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Dilemma over extremely fussy eater - sorry long

(11 Posts)
desperatelyseekingsleep Sun 17-Aug-08 09:02:20

DS1 has become increasingly picky about his food over the last few months to the point where he only eats a limited range of foods and everything has to be separate - no sauces etc. We've also recently hired a nanny for 2 days a week so I can go back to work. She's brilliant, but very much believes in home-cooked food/children eating up what they're given etc. This is creating terrible mealtime scenarios with DS1, with him ending up getting increasingly distressed (but not eating anything she cooks - her meals all tend to be casseroles/hearty soups etc, ds1's most loathed foods) I've only witnessed 2 mealtimes and dh has witnessed 1 and we both found it really upsetting. Should I just let the nanny and ds1 get on with it in the hope that she'll persuade him to eat, or will these stressful mealtimes just lead to him getting a "thing" about food. Or should I have a word with her and try and get her to lay off him a bit? I'm afraid I've just not made a fuss about him not eating, I just cook very plain foods that I know he'll like and let him eat what he wants. Have I done the wrong thing? Any similar experiences out there?

Tapster Sun 17-Aug-08 17:47:16

How old is your DS? My DD 21 months has never eaten a sandwich/casserole/soup in her life - loathes them. She also eats only plain food, quite common for toddlers and young children.

The medical consensus now seems to be let them eat what they want and they will grow even if it seems they only have an intake of very limited foods.

You are paying your nanny, she needs to cook him food he wants to eat (or what you want him to eat) not what she wants him to eat. If you and your DH are upset by your sons mealtimes with your nanny goodness knows how upset your DS is.

I think you know the answer.

objectivity Sun 17-Aug-08 17:52:31

I think you should not prepare bland foods because that is all he will eat but neither should anyone force him to eat what is served.

pointydog Sun 17-Aug-08 18:18:45

You've not done the wrong thing by cooking plain foods. However, now you have this nanny situation. Does the nanny have any plain, sauce-free foods in her repertoire? Have you spoken to the nanny about food, and how she rates the chances of ds eating her food any time soon?

zebedee1 Sun 17-Aug-08 19:29:50

DS - 15 months- has in the last couple of months turned into a fussy eater, made worse by the fact that his molars are coming through! After a few fraught mealtimes I've decided to feed him what he will eat rather than have confrontation and tears. I do make sure he has a healthy diet though, and try to add 1 hated food in with something he loves so I puree vegetables into his favourite pasta sauce and hide little cubes of meat in his mash! He loves toast so I spread it with hummous or cream cheese.

You have to be happy with the care your DS is getting from his nanny and it sounds from your post like you are not. Ultimately you are her employer so if you want to tell her to feed your DS differently then you should do.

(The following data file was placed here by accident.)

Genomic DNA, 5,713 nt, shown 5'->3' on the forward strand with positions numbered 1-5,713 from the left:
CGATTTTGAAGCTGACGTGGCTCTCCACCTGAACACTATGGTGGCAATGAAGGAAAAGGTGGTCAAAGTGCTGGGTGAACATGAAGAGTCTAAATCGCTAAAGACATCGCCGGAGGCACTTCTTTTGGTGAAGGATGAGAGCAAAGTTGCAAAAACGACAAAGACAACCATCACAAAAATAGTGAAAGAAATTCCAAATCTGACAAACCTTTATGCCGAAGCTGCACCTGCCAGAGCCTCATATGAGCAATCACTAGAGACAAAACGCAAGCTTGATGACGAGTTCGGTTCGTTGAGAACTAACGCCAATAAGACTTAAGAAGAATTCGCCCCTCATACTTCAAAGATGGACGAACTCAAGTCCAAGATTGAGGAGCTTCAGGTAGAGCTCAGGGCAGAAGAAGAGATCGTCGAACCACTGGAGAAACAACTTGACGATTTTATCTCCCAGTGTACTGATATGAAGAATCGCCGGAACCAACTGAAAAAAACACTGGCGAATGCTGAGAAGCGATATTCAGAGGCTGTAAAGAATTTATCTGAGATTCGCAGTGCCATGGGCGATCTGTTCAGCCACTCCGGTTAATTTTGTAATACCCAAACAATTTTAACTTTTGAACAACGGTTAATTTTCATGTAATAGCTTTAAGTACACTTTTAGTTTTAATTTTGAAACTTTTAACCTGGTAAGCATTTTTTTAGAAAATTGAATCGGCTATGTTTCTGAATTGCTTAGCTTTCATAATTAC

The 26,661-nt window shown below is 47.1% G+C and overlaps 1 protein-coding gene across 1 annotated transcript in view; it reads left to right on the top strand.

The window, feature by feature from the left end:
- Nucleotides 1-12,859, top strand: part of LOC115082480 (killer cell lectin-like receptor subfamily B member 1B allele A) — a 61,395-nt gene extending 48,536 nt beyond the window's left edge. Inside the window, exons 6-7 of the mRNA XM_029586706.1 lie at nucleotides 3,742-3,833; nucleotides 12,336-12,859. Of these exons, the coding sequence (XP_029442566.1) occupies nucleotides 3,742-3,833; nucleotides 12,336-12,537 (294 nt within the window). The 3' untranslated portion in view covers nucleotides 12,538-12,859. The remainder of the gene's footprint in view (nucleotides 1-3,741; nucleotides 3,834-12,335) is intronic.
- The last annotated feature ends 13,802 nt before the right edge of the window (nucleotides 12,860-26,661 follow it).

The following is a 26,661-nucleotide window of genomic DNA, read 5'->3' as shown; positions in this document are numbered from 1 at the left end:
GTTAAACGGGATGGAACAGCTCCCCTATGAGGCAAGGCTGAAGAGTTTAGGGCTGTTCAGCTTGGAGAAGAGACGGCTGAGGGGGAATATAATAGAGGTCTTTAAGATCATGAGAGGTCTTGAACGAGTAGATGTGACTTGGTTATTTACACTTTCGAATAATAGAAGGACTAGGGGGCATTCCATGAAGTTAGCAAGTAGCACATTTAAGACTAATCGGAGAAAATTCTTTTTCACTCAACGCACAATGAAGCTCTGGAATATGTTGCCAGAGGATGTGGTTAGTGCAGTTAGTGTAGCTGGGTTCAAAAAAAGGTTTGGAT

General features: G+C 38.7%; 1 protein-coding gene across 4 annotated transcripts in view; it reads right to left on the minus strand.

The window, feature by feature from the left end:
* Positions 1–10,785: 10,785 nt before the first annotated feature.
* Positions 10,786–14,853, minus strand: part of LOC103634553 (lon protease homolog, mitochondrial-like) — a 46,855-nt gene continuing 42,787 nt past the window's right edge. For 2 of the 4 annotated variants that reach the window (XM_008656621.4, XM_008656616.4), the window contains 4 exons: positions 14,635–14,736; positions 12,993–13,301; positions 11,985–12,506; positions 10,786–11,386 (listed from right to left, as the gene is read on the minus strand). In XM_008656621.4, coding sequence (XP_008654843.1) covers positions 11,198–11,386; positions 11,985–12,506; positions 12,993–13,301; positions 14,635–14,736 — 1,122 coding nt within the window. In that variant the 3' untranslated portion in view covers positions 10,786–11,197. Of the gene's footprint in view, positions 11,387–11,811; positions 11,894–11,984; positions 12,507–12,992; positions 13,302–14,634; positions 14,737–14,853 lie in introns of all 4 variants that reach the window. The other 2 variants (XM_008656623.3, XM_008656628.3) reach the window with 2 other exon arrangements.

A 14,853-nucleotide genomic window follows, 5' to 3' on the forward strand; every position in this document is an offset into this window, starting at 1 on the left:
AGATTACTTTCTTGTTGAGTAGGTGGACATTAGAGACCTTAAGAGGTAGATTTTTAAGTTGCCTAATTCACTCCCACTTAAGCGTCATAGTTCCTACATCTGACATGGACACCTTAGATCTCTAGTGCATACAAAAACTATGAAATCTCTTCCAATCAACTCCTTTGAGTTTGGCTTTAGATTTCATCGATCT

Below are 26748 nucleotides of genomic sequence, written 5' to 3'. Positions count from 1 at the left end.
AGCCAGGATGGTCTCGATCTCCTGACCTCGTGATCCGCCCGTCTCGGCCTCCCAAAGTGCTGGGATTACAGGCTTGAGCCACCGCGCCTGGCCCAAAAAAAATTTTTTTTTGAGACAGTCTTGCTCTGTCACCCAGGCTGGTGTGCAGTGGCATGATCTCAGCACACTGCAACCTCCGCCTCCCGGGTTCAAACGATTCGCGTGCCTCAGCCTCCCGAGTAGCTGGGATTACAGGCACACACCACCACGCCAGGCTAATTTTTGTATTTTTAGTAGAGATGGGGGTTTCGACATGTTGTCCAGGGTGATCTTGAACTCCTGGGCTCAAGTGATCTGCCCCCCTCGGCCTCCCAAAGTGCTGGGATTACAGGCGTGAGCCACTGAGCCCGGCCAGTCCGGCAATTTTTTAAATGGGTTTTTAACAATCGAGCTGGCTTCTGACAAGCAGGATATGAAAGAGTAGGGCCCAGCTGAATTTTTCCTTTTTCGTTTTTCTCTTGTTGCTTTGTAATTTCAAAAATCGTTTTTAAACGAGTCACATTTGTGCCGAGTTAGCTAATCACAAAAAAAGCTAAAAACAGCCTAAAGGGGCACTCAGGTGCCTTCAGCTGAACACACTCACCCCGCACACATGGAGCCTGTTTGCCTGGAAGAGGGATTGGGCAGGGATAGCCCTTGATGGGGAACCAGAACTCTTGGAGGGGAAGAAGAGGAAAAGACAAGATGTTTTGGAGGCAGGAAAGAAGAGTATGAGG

Just an idea but have you tried paying him no attention at mealtimes, giving him a spoon or fork and letting him get on with it? My DS decided at about 13 months that he didn't want to be spoon fed anymore and will only eat what he can shove in himself. Hideous mess but he eats more this way.

Jewelsandgems Sun 17-Aug-08 19:54:48

I think not making a fuss, and making things that he likes 5 days out of 7 is right way to go. Maybe 2 days - the days when you are there - try a different meal? I have the Annabel Karmel books and they are really good and there is lots of fun food. Ultimately, you do not want him to dread mealtimes, or he will never be a good eater - you want it to be enjoyable!

I would have a word with the nanny and ask her to abide by his wishes. And maybe if you yourself try a different dish and he likes it, you can then tell the nanny to add this to the food she cooks when you are not there.

Agree that it may be a good idea to give him a fork and let him have a good himself - with lots of clapping and cheering when he takes a mouthful - and see how it goes.

Good luck!

scanner Sun 17-Aug-08 19:59:52

Sorry, but I don't agree with the majority here. I think that children are quite capable of understanding the different people do things differently. My opinion is that to only offer him foods he'll eat isn't a good thing, I'd introduce new foods regularly and remember that children need to have tried something many many times before they begin to like it. So given the situation I'd let the nanny do her thing, I bet in the end he'll eat her food and you can then gradually introduce some of her meals into your plans.

Tclanger Sun 17-Aug-08 20:21:48

Message withdrawn at poster's request.

Tclanger Sun 17-Aug-08 20:23:23

Message withdrawn at poster's request.

OurHamsterisevil Sun 17-Aug-08 20:54:48

I think the nanny should follow what you want to do, and your child getting that upset at mealtimes is not going to help him try new foods.

desperatelyseekingsleep Tue 19-Aug-08 15:40:24

Thanks for all the useful advice guys. I have had a word with the nanny and together we've decided she will continue cooking her type of food(which is delicious, by the way)but she will only offer ds a very small amount and if he doesn't want it, won't force him. My gut feeling is if he's never offered varied foods, he'll never eat them, so it's best to at least try... will keep you posted on how it goes - at least now I know he won't get distressed which was the thing I was most upset about. DS1 is 3, by the way, and has a brother aged 1 who so far eats really well!

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